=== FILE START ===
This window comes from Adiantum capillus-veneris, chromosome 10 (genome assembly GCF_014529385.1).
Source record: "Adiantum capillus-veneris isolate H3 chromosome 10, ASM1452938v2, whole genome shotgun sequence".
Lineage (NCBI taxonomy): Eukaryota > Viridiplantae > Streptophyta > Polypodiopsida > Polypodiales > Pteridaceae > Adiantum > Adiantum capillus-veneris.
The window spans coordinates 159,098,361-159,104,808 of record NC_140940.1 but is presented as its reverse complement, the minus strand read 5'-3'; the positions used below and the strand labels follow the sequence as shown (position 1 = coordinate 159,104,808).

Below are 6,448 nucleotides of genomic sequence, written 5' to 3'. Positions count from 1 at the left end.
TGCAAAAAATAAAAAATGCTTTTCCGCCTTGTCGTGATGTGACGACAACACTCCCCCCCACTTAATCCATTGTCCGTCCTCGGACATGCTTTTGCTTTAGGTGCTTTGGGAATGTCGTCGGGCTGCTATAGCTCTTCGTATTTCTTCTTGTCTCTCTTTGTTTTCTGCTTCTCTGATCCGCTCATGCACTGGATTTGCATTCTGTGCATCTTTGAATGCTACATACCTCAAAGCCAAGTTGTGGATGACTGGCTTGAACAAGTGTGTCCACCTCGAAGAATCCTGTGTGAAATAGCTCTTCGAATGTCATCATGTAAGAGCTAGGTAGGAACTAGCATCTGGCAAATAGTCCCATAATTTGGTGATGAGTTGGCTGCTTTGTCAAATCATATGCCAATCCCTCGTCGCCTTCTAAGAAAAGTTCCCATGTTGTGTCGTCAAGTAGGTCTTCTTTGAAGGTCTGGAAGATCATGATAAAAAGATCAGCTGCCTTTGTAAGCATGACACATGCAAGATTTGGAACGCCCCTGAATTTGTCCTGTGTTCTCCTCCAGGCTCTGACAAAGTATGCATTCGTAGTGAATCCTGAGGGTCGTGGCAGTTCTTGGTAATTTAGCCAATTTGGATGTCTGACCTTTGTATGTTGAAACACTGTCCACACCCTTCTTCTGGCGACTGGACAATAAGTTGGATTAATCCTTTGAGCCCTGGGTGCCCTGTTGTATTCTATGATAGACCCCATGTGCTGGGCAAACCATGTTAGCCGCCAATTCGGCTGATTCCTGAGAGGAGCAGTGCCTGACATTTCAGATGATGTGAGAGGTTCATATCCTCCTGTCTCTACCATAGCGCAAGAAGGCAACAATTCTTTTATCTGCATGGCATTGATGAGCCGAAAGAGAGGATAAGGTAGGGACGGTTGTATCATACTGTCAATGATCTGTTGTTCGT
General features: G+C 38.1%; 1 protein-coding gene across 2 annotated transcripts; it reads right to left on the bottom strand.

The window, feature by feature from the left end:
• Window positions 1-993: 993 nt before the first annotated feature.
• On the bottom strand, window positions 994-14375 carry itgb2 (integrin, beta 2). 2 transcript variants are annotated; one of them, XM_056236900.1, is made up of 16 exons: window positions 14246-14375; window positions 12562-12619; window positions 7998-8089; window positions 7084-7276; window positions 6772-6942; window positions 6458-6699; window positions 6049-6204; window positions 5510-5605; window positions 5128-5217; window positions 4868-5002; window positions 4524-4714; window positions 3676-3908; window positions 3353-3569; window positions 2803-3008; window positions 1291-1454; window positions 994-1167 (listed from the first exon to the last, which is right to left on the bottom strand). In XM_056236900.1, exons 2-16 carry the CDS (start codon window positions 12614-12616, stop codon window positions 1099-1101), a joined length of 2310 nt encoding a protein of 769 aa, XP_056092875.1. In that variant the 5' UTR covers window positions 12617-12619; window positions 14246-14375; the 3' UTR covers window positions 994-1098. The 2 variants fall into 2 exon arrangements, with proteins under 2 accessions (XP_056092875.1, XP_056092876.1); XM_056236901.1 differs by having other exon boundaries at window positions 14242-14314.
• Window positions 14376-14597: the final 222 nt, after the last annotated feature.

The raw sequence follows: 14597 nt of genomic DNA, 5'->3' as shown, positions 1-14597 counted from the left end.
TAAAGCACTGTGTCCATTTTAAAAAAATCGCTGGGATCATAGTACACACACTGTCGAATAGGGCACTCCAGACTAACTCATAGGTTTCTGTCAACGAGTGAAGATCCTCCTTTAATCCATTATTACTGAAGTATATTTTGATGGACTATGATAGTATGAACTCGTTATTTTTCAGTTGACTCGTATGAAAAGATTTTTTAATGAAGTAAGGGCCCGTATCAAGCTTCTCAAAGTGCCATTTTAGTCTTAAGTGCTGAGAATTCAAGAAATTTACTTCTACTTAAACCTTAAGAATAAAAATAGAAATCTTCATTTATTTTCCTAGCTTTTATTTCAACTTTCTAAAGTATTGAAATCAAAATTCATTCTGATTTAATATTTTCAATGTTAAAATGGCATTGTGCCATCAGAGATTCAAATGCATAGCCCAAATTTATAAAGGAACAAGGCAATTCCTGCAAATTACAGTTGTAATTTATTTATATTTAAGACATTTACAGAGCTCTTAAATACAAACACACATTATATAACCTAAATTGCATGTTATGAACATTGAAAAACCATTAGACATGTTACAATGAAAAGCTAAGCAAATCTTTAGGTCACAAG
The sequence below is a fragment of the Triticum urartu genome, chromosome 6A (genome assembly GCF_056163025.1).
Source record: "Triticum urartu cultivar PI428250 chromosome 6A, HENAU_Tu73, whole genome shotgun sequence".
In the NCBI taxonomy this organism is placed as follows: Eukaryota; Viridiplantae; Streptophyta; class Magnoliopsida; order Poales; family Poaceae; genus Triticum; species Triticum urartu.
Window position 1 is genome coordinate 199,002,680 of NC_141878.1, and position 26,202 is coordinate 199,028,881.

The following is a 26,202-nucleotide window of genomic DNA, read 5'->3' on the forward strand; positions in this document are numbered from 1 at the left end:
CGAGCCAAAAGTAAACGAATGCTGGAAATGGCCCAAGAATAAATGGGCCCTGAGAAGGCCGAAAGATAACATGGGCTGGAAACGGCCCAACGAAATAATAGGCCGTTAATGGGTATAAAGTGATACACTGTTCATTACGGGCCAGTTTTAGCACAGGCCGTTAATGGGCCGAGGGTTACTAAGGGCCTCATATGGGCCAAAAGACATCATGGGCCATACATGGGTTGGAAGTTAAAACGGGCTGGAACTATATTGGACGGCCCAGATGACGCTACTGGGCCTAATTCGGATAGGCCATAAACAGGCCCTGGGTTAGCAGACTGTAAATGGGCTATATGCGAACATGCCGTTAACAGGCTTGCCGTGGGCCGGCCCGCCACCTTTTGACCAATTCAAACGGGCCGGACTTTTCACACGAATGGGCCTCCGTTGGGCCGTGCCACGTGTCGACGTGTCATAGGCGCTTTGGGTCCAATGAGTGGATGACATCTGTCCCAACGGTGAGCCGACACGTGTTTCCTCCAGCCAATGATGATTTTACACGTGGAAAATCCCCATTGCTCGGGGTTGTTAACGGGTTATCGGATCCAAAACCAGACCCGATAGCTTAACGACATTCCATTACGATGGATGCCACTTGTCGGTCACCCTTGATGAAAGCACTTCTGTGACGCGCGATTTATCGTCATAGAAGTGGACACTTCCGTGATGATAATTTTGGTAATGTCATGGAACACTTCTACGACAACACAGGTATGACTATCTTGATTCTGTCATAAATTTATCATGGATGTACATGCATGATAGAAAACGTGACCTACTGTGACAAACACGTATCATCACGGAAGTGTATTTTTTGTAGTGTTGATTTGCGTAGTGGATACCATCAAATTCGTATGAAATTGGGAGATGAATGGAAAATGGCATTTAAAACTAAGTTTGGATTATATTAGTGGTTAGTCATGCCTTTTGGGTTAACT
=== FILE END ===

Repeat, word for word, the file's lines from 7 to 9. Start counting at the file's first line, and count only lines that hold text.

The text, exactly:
General features: G+C 38.1%; 1 protein-coding gene across 2 annotated transcripts; it reads right to left on the bottom strand.

The window, feature by feature from the left end:
• Window positions 1-993: 993 nt before the first annotated feature.